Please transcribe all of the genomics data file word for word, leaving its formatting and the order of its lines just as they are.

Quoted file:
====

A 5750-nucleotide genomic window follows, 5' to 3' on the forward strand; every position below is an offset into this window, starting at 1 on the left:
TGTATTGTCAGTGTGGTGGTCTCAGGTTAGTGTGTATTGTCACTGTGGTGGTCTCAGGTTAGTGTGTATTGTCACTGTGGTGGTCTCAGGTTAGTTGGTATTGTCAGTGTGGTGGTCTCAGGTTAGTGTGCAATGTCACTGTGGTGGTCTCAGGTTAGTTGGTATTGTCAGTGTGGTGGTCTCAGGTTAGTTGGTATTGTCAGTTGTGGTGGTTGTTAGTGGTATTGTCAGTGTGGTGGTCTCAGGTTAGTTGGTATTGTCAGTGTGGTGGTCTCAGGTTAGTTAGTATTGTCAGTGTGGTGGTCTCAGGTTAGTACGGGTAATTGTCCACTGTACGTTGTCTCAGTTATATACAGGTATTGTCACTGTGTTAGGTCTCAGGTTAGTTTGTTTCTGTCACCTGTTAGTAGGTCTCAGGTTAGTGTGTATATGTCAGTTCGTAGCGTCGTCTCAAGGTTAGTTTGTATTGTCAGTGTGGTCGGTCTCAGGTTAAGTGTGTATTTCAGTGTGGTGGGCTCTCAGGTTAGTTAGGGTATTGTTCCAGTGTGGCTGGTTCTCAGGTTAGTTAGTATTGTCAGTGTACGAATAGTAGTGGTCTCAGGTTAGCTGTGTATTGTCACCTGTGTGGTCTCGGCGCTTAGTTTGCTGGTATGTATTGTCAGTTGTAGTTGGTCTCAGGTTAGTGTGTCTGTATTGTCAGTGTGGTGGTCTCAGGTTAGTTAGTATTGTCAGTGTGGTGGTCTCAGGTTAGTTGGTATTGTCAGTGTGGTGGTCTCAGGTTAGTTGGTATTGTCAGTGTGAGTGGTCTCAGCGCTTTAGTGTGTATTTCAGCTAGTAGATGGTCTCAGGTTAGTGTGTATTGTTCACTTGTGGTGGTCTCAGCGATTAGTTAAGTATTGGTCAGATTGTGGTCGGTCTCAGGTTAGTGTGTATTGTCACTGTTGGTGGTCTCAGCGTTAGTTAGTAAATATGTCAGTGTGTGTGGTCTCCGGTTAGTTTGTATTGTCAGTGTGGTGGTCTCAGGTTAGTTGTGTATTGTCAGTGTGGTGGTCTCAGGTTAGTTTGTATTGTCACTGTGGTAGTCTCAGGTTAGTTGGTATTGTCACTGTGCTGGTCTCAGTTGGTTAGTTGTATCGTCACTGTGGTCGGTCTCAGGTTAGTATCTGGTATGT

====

A 5750-nucleotide genomic window follows, 5' to 3' on the forward strand; every position below is an offset into this window, starting at 1 on the left:
TGTATTGTCAGTGTGGTGGTCTCAGGTTAGTGTGTATTGTCACTGTGGTGGTCTCAGGTTAGTGTGTATTGTCACTGTGGTGGTCTCAGGTTAGTTGGTATTGTCAGTGTGGTGGTCTCAGGTTAGTGTGCAATGTCACTGTGGTGGTCTCAGGTTAGTTGGTATTGTCAGTGTGGTGGTCTCAGGTTAGTTGGTATTGTCAGTTGTGGTGGTTGTTAGTGGTATTGTCAGTGTGGTGGTCTCAGGTTAGTTGGTATTGTCAGTGTGGTGGTCTCAGGTTAGTTAGTATTGTCAGTGTGGTGGTCTCAGGTTAGTACGGGTAATTGTCCACTGTACGTTGTCTCAGTTATATACAGGTATTGTCACTGTGTTAGGTCTCAGGTTAGTTTGTTTCTGTCACCTGTTAGTAGGTCTCAGGTTAGTGTGTATATGTCAGTTCGTAGCGTCGTCTCAAGGTTAGTTTGTATTGTCAGTGTGGTCGGTCTCAGGTTAAGTGTGTATTTCAGTGTGGTGGGCTCTCAGGTTAGTTAGGGTATTGTTCCAGTGTGGCTGGTTCTCAGGTTAGTTAGTATTGTCAGTGTACGAATAGTAGTGGTCTCAGGTTAGCTGTGTATTGTCACCTGTGTGGTCTCGGCGCTTAGTTTGCTGGTATGTATTGTCAGTTGTAGTTGGTCTCAGGTTAGTGTGTCTGTATTGTCAGTGTGGTGGTCTCAGGTTAGTTAGTATTGTCAGTGTGGTGGTCTCAGGTTAGTTGGTATTGTCAGTGTGGTGGTCTCAGGTTAGTTGGTATTGTCAGTGTGAGTGGTCTCAGCGCTTTAGTGTGTATTTCAGCTAGTAGATGGTCTCAGGTTAGTGTGTATTGTTCACTTGTGGTGGTCTCAGCGATTAGTTAAGTATTGGTCAGATTGTGGTCGGTCTCAGGTTAGTGTGTATTGTCACTGTTGGTGGTCTCAGCGTTAGTTAGTAAATATGTCAGTGTGTGTGGTCTCCGGTTAGTTTGTATTGTCAGTGTGGTGGTCTCAGGTTAGTTGTGTATTGTCAGTGTGGTGGTCTCAGGTTAGTTTGTATTGTCACTGTGGTAGTCTCAGGTTAGTTGGTATTGTCACTGTGCTGGTCTCAGTTGGTTAGTTGTATCGTCACTGTGGTCGGTCTCAGGTTAGTATCTGGTATGT